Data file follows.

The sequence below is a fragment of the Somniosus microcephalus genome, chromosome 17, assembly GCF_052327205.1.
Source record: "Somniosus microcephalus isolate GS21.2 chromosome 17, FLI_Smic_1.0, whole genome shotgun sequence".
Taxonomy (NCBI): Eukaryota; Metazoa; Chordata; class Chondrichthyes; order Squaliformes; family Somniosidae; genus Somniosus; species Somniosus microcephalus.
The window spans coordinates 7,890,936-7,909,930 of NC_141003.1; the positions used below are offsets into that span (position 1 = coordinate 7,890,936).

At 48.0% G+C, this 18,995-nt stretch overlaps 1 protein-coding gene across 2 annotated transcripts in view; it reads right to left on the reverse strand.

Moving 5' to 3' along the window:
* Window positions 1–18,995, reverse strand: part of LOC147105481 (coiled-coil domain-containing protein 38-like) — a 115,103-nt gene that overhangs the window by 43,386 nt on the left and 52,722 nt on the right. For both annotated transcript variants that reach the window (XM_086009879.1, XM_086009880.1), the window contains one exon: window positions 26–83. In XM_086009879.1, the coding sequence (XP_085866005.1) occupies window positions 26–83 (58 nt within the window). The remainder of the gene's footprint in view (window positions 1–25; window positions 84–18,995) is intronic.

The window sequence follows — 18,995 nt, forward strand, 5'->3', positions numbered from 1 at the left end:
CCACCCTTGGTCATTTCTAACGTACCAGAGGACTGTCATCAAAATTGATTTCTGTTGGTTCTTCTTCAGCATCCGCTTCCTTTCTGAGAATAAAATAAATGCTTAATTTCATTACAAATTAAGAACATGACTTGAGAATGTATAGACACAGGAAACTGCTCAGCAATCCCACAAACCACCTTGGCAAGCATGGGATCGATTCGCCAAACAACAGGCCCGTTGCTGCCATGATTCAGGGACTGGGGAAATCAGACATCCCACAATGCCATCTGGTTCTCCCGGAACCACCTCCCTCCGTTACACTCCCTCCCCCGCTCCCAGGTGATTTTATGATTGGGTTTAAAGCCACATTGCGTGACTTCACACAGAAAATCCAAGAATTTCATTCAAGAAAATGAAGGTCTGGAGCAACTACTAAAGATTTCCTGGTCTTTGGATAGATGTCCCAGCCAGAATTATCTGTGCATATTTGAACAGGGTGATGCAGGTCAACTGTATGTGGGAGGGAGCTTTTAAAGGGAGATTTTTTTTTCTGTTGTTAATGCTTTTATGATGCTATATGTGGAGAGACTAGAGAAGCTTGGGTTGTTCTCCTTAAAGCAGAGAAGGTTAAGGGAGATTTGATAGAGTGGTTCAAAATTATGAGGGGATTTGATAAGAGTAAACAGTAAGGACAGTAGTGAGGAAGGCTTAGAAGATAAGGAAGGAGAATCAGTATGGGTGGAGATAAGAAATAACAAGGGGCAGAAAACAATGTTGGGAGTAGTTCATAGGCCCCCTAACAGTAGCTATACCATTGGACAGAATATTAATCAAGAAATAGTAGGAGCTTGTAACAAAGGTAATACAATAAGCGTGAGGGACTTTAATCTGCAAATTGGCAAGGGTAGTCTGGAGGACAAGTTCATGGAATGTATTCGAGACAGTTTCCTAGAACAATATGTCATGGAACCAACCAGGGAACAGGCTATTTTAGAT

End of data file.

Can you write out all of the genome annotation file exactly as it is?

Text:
The sequence below is a fragment of the Somniosus microcephalus genome, chromosome 17, assembly GCF_052327205.1.
Source record: "Somniosus microcephalus isolate GS21.2 chromosome 17, FLI_Smic_1.0, whole genome shotgun sequence".
Taxonomy (NCBI): Eukaryota; Metazoa; Chordata; class Chondrichthyes; order Squaliformes; family Somniosidae; genus Somniosus; species Somniosus microcephalus.
The window spans coordinates 7,890,936-7,909,930 of NC_141003.1; the positions used below are offsets into that span (position 1 = coordinate 7,890,936).

At 48.0% G+C, this 18,995-nt stretch overlaps 1 protein-coding gene across 2 annotated transcripts in view; it reads right to left on the reverse strand.

Moving 5' to 3' along the window:
* Window positions 1–18,995, reverse strand: part of LOC147105481 (coiled-coil domain-containing protein 38-like) — a 115,103-nt gene that overhangs the window by 43,386 nt on the left and 52,722 nt on the right. For both annotated transcript variants that reach the window (XM_086009879.1, XM_086009880.1), the window contains one exon: window positions 26–83. In XM_086009879.1, the coding sequence (XP_085866005.1) occupies window positions 26–83 (58 nt within the window). The remainder of the gene's footprint in view (window positions 1–25; window positions 84–18,995) is intronic.

The window sequence follows — 18,995 nt, forward strand, 5'->3', positions numbered from 1 at the left end:
CCACCCTTGGTCATTTCTAACGTACCAGAGGACTGTCATCAAAATTGATTTCTGTTGGTTCTTCTTCAGCATCCGCTTCCTTTCTGAGAATAAAATAAATGCTTAATTTCATTACAAATTAAGAACATGACTTGAGAATGTATAGACACAGGAAACTGCTCAGCAATCCCACAAACCACCTTGGCAAGCATGGGATCGATTCGCCAAACAACAGGCCCGTTGCTGCCATGATTCAGGGACTGGGGAAATCAGACATCCCACAATGCCATCTGGTTCTCCCGGAACCACCTCCCTCCGTTACACTCCCTCCCCCGCTCCCAGGTGATTTTATGATTGGGTTTAAAGCCACATTGCGTGACTTCACACAGAAAATCCAAGAATTTCATTCAAGAAAATGAAGGTCTGGAGCAACTACTAAAGATTTCCTGGTCTTTGGATAGATGTCCCAGCCAGAATTATCTGTGCATATTTGAACAGGGTGATGCAGGTCAACTGTATGTGGGAGGGAGCTTTTAAAGGGAGATTTTTTTTTCTGTTGTTAATGCTTTTATGATGCTATATGTGGAGAGACTAGAGAAGCTTGGGTTGTTCTCCTTAAAGCAGAGAAGGTTAAGGGAGATTTGATAGAGTGGTTCAAAATTATGAGGGGATTTGATAAGAGTAAACAGTAAGGACAGTAGTGAGGAAGGCTTAGAAGATAAGGAAGGAGAATCAGTATGGGTGGAGATAAGAAATAACAAGGGGCAGAAAACAATGTTGGGAGTAGTTCATAGGCCCCCTAACAGTAGCTATACCATTGGACAGAATATTAATCAAGAAATAGTAGGAGCTTGTAACAAAGGTAATACAATAAGCGTGAGGGACTTTAATCTGCAAATTGGCAAGGGTAGTCTGGAGGACAAGTTCATGGAATGTATTCGAGACAGTTTCCTAGAACAATATGTCATGGAACCAACCAGGGAACAGGCTATTTTAGAT